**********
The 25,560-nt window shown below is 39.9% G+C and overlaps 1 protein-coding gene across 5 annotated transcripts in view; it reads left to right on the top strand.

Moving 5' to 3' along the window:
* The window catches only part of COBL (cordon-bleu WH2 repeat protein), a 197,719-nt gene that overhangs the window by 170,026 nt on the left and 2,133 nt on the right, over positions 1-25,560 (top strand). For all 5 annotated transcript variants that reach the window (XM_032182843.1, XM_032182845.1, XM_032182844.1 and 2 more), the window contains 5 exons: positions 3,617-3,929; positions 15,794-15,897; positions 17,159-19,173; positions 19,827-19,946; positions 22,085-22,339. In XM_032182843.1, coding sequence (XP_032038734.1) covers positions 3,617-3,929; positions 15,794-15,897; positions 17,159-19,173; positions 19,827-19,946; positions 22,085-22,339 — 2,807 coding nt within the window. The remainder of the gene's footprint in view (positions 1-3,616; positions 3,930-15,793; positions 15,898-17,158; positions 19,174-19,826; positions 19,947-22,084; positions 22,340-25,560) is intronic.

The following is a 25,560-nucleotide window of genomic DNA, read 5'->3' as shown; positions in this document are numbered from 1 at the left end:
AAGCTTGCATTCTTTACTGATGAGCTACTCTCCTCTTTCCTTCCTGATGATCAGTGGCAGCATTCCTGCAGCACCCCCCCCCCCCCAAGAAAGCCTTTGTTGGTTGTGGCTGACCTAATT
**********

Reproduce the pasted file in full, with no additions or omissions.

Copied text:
The 25,560-nt window shown below is 39.9% G+C and overlaps 1 protein-coding gene across 5 annotated transcripts in view; it reads left to right on the top strand.

Moving 5' to 3' along the window:
* The window catches only part of COBL (cordon-bleu WH2 repeat protein), a 197,719-nt gene that overhangs the window by 170,026 nt on the left and 2,133 nt on the right, over positions 1-25,560 (top strand). For all 5 annotated transcript variants that reach the window (XM_032182843.1, XM_032182845.1, XM_032182844.1 and 2 more), the window contains 5 exons: positions 3,617-3,929; positions 15,794-15,897; positions 17,159-19,173; positions 19,827-19,946; positions 22,085-22,339. In XM_032182843.1, coding sequence (XP_032038734.1) covers positions 3,617-3,929; positions 15,794-15,897; positions 17,159-19,173; positions 19,827-19,946; positions 22,085-22,339 — 2,807 coding nt within the window. The remainder of the gene's footprint in view (positions 1-3,616; positions 3,930-15,793; positions 15,898-17,158; positions 19,174-19,826; positions 19,947-22,084; positions 22,340-25,560) is intronic.

The following is a 25,560-nucleotide window of genomic DNA, read 5'->3' as shown; positions in this document are numbered from 1 at the left end:
AAGCTTGCATTCTTTACTGATGAGCTACTCTCCTCTTTCCTTCCTGATGATCAGTGGCAGCATTCCTGCAGCACCCCCCCCCCCCCAAGAAAGCCTTTGTTGGTTGTGGCTGACCTAATT